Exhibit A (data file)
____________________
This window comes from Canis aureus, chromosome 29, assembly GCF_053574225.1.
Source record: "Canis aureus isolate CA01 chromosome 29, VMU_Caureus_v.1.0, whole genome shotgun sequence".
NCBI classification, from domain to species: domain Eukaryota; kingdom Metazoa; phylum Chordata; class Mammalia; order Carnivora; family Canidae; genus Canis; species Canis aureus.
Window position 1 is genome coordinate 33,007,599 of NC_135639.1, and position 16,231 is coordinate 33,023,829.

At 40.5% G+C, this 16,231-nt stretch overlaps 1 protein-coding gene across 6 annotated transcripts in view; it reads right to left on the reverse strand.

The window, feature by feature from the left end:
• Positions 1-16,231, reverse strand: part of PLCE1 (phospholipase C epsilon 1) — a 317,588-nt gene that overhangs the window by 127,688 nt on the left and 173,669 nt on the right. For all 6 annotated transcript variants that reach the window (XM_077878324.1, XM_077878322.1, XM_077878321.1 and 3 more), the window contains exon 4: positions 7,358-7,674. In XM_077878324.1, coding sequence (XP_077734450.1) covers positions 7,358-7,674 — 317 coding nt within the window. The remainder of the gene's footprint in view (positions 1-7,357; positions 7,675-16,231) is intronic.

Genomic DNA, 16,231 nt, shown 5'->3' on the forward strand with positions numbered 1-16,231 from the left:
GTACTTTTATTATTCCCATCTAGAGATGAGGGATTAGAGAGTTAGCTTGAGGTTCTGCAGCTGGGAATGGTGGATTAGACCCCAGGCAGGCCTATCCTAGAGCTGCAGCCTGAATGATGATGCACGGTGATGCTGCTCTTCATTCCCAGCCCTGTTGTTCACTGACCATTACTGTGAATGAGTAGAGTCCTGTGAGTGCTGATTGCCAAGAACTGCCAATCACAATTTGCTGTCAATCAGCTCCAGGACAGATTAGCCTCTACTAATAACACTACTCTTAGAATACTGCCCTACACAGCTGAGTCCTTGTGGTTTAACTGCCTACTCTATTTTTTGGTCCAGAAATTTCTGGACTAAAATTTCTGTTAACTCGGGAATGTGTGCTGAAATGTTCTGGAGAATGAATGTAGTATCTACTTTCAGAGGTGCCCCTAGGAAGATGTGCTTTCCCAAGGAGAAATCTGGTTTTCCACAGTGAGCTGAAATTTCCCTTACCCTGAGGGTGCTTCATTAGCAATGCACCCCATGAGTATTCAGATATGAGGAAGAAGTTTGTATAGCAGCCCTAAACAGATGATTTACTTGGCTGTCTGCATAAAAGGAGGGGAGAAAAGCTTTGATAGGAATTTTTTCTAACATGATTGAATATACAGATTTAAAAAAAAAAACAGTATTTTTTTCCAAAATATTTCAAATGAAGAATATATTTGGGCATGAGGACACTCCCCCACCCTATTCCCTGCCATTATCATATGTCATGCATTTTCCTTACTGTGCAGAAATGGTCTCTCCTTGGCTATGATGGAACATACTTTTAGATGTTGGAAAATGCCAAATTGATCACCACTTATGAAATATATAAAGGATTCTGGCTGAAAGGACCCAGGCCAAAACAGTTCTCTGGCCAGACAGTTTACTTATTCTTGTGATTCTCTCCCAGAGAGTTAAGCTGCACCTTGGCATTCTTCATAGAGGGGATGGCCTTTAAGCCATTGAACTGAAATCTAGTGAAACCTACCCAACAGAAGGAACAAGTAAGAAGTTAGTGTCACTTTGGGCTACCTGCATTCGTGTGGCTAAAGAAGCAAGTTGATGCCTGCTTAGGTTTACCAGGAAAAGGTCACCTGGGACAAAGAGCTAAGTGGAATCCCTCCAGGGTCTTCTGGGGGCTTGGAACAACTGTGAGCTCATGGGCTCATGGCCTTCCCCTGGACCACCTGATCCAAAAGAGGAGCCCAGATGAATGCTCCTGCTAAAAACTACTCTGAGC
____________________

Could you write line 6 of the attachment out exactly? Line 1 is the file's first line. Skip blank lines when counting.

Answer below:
The window, feature by feature from the left end: